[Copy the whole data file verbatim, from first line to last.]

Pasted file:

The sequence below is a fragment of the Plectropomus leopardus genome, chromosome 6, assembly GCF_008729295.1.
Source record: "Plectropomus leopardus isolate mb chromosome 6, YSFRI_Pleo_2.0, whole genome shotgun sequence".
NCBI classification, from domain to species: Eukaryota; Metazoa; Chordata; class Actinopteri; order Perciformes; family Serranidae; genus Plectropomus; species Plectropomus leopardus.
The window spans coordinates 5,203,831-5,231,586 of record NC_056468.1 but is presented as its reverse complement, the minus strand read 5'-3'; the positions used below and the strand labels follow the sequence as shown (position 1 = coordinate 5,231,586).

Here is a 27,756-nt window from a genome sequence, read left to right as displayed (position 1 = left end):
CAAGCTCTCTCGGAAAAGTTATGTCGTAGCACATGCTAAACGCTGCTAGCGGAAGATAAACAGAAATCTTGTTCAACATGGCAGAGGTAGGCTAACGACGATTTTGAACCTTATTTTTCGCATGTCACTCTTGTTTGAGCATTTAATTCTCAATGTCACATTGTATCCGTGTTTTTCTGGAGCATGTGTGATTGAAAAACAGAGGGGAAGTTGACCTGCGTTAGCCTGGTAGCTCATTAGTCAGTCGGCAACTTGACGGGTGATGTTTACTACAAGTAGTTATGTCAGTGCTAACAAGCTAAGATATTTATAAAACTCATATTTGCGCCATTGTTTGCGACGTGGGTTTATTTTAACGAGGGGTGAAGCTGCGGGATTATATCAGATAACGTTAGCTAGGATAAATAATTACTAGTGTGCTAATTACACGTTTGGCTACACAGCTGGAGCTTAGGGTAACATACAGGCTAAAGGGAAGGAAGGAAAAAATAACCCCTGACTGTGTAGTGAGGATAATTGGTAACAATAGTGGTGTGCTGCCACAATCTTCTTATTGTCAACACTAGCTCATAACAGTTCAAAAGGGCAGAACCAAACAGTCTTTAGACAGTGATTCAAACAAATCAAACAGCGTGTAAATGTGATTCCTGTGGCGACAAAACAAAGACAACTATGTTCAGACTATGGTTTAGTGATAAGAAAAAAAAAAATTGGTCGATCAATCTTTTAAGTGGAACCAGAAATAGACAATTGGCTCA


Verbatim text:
The sequence below is a fragment of the Plectropomus leopardus genome, chromosome 6, assembly GCF_008729295.1.
Source record: "Plectropomus leopardus isolate mb chromosome 6, YSFRI_Pleo_2.0, whole genome shotgun sequence".
NCBI classification, from domain to species: Eukaryota; Metazoa; Chordata; class Actinopteri; order Perciformes; family Serranidae; genus Plectropomus; species Plectropomus leopardus.
The window spans coordinates 5,203,831-5,231,586 of record NC_056468.1 but is presented as its reverse complement, the minus strand read 5'-3'; the positions used below and the strand labels follow the sequence as shown (position 1 = coordinate 5,231,586).

Here is a 27,756-nt window from a genome sequence, read left to right as displayed (position 1 = left end):
CAAGCTCTCTCGGAAAAGTTATGTCGTAGCACATGCTAAACGCTGCTAGCGGAAGATAAACAGAAATCTTGTTCAACATGGCAGAGGTAGGCTAACGACGATTTTGAACCTTATTTTTCGCATGTCACTCTTGTTTGAGCATTTAATTCTCAATGTCACATTGTATCCGTGTTTTTCTGGAGCATGTGTGATTGAAAAACAGAGGGGAAGTTGACCTGCGTTAGCCTGGTAGCTCATTAGTCAGTCGGCAACTTGACGGGTGATGTTTACTACAAGTAGTTATGTCAGTGCTAACAAGCTAAGATATTTATAAAACTCATATTTGCGCCATTGTTTGCGACGTGGGTTTATTTTAACGAGGGGTGAAGCTGCGGGATTATATCAGATAACGTTAGCTAGGATAAATAATTACTAGTGTGCTAATTACACGTTTGGCTACACAGCTGGAGCTTAGGGTAACATACAGGCTAAAGGGAAGGAAGGAAAAAATAACCCCTGACTGTGTAGTGAGGATAATTGGTAACAATAGTGGTGTGCTGCCACAATCTTCTTATTGTCAACACTAGCTCATAACAGTTCAAAAGGGCAGAACCAAACAGTCTTTAGACAGTGATTCAAACAAATCAAACAGCGTGTAAATGTGATTCCTGTGGCGACAAAACAAAGACAACTATGTTCAGACTATGGTTTAGTGATAAGAAAAAAAAAAATTGGTCGATCAATCTTTTAAGTGGAACCAGAAATAGACAATTGGCTCA